Since we were (more or less) properly equipped, we did indeed let the tasting parties commence! We hosted two more parties that went over quite well and brought us very valuable feedback and support. After those two parties, we were faced with a great opportunity. But first, some back-story:
Since October, 2005 (Junior year in high school), I’ve been practicing the ancient trade of glassblowing. I’ve used this skill as a tool to express my entrepreneurial ambitions, hosting shows and selling my work at the high school art gallery.
My glass experience enabled me to get in ground level with a fellow Oregon Duck (who coincidentally graduated from my same high school 4 years ahead of me) that was looking to open a glass shop. I’ve been working with the glass shop for three years now and in the last 12 months I’ve worked to establish us as a glass production company with nationwide sales reach and our own private production facility. When the owner told me one day that he wanted to have a grand opening party on 5/12/12 to celebrate our hard work, my mouth started watering- this was a great opportunity for Viking.
I told Dan the next day that we needed to make as much beer as we possibly could because we were going to be supplying a party full of thirsty glassblowers.
With our newly expanded fermentation capacity, we were able to produce 20 gallons of brew- 10 of a red ale brewed with orange blossom honey and 10 of an IPA brewed with wildflower honey. A standard half barrel keg is 15.5 gallons so we essentially had 1 1/3 kegs available. The bigger craft breweries go through hundreds of thousands of kegs per year, so spending two weeks to make 20 gallons is rather pitiful from a commercial standpoint, but it seemed huge to us! More important than the volume was the fact that we had TWO VARIETIES which could be tasted side by side.
Having two varieties posed a small problem in that we only had one tap in our kegerator. We quickly solved this problem with a chest-top freezer, a temperature control switch and a new two-handled tap setup. We contacted a local woodworker to make us a couple tap handles on his lathe.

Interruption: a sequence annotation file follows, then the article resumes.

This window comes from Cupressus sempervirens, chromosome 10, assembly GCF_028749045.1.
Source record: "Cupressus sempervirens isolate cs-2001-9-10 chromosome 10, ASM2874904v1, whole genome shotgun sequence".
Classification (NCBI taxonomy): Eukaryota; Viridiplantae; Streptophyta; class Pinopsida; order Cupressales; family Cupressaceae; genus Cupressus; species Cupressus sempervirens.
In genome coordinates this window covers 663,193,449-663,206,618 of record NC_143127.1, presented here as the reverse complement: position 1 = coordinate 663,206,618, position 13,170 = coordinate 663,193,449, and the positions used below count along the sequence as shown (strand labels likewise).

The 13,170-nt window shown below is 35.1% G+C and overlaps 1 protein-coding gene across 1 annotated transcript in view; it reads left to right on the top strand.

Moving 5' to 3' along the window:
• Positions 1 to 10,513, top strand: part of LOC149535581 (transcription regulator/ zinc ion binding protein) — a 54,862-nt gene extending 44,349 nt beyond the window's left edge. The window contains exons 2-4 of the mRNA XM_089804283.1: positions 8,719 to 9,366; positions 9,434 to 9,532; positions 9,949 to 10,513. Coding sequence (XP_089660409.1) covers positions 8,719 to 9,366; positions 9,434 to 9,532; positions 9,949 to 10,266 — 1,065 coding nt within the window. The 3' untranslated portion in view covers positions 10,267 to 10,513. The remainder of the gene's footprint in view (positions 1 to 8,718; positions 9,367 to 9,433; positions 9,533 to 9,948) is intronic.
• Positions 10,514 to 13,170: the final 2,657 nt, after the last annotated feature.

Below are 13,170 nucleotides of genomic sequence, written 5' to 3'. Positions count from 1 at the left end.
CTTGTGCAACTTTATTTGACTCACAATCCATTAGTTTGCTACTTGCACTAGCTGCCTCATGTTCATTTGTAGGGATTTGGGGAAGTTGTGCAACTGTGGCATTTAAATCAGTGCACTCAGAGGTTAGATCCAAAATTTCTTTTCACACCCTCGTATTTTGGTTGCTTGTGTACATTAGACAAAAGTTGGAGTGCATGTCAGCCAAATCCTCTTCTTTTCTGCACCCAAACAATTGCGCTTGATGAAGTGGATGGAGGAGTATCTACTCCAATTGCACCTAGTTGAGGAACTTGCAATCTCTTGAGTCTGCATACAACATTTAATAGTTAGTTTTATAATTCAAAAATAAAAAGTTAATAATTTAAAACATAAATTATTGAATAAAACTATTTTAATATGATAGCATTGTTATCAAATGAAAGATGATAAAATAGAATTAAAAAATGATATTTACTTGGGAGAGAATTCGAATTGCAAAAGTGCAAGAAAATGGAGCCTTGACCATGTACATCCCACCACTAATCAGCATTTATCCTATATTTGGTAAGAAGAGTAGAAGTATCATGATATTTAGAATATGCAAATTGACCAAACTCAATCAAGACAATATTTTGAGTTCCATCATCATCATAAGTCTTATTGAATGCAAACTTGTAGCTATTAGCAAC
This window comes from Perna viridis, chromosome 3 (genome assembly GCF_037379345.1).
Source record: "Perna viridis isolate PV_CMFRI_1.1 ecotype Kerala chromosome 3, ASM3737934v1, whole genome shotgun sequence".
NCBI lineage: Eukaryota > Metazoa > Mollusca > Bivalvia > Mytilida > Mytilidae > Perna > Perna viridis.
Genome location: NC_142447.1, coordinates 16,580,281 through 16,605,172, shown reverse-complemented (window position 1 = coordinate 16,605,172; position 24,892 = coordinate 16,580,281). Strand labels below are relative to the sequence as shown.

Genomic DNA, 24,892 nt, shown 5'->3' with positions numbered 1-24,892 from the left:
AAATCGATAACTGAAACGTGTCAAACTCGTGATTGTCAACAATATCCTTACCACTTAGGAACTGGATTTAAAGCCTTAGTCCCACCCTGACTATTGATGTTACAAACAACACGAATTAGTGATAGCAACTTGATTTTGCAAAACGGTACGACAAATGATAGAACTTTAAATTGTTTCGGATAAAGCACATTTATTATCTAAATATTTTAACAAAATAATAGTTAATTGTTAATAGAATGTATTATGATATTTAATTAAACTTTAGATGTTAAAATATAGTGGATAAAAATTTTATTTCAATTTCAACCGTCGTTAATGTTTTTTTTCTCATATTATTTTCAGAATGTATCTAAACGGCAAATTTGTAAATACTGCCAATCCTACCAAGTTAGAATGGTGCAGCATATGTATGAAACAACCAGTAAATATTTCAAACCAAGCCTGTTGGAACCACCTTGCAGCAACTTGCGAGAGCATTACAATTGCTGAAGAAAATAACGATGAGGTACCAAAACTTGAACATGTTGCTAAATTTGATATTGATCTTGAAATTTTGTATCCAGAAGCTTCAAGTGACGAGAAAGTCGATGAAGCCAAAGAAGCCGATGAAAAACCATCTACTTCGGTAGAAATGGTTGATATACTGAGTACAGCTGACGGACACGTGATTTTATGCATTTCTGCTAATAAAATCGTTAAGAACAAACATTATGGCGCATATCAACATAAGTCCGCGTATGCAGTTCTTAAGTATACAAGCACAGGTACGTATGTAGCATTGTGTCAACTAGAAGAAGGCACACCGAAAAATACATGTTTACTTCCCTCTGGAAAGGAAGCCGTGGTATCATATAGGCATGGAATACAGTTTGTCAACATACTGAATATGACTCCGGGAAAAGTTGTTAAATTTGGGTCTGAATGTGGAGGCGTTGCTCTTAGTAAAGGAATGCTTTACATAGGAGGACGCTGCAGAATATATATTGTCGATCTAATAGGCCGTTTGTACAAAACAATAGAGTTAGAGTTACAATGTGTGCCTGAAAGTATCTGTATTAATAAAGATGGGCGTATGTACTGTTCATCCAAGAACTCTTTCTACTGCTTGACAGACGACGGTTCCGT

With the brew and dispensing device completed, all that was left was to head down to the glass shop and start pouring. Thinking we didn’t have enough to drink, the owner of the glass shop showed up at the party with an additional keg of Ninkasi Total Domination, so the stage was set for a taste-off between the nascent brewery and the established brewery!
As it turns out, our 20 gallons got guzzled down in short order while the Ninkasi almost lasted the evening. Again, on such small scale the real significance of this is tough to determine, but for Dan and I, it was quite clear that we were on to something. The party lasted late into the night and we received awesome feedback from the hundred or so people that were brave enough to give the new guys a shot.
After that night, we began to seriously work on our business plan and strategy. We have since progressed a great deal as we have secured our first round of funding and are within weeks of securing a commercial production facility of our own. This is where the real fun begins!
L to R Addison, Resident Viking Rachel and Dan (first ever Viking Brewing Co. tap handles in foreground).
Addison Stern, Founder and Co-CEO